IA 12-in. dia. log yields mostly I ANo. 2 common or Ho. 3 common stock. Larger trees generally contain more FAS lumber.
Lumber grader* »¡»end an average of 15 mtoihI* grading a hounl, uning u lumber rule like (life one to gauge (lie uiiiuIm'I' of hoard feel and a practiced eye to define defects.
Wood grading is part art, part science for the pros, but mostly confusion for novices. Not only is the grading system complex, but also the rules applied to hardwoods differ from those applied to softwoods. Plus, each species is likely to be eligible for several exceptions to the general guidelines.
Fortunately, you can take advantage of the grading system without actually knowing much about how a lumber grader does his work. You just have to understand a few basic terms. (Sec wood-grading chart.)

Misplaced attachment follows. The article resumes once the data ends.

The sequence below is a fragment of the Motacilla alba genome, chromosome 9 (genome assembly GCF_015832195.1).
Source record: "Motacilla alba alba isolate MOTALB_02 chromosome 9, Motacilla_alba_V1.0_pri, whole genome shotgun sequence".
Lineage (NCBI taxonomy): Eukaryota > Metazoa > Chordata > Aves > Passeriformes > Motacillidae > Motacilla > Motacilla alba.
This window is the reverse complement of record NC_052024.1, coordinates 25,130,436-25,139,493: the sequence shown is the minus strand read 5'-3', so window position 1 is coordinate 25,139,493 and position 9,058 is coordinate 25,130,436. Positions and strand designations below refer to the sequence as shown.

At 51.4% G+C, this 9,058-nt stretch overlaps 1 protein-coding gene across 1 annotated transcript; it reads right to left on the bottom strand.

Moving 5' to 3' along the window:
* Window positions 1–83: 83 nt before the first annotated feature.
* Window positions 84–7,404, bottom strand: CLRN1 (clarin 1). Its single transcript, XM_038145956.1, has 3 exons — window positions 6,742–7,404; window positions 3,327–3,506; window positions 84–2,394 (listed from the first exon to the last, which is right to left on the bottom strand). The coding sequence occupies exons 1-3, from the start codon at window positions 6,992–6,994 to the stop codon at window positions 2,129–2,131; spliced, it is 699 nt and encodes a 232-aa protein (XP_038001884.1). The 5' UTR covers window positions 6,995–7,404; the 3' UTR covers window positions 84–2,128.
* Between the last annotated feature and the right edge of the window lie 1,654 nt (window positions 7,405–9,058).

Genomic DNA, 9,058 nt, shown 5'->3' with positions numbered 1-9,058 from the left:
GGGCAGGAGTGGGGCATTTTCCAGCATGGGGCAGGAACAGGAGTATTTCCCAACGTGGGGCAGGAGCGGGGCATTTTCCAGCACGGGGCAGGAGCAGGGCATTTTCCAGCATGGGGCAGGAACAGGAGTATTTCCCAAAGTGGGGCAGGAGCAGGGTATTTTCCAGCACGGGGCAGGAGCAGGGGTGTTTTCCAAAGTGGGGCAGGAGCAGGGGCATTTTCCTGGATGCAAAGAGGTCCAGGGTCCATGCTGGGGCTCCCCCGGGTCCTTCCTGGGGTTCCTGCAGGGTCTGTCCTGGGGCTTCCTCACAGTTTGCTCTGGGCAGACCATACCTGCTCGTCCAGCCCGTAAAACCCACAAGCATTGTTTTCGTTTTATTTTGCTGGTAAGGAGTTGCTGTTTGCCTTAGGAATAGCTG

When a grader evaluates a board, in a way he Is actually doing some of the preliminar}' work for you by gauging the number of defect-free areas, how large they are, and what percentage of the board they make up. ()f course, he's not evaluating beauty, figure, and other design variables.
Graders judge liardwoods using standards the National Hardwood Lumber Association (NHLA) has administered since 1897. The grader checks each board with a lumber rule (see photo) to gauge the number of board feet, then uses several fairly complicated systems to determine how many clear cutting units the sawyer can obtain. Typical diagrams for firsts and seconds (FAS) and No. 1 common boards are shown in Fig. 2. The fewer the defects, the higher the grade ;uid value of the board.
Wide boards are much more expensive than those less than 9 in. but are more prone to cupping and cracking in the drying process, so the sawyer must rip them apart for the maximum yield of liiglvquality
Quality of lumber decreases as you move closer to heartwood.
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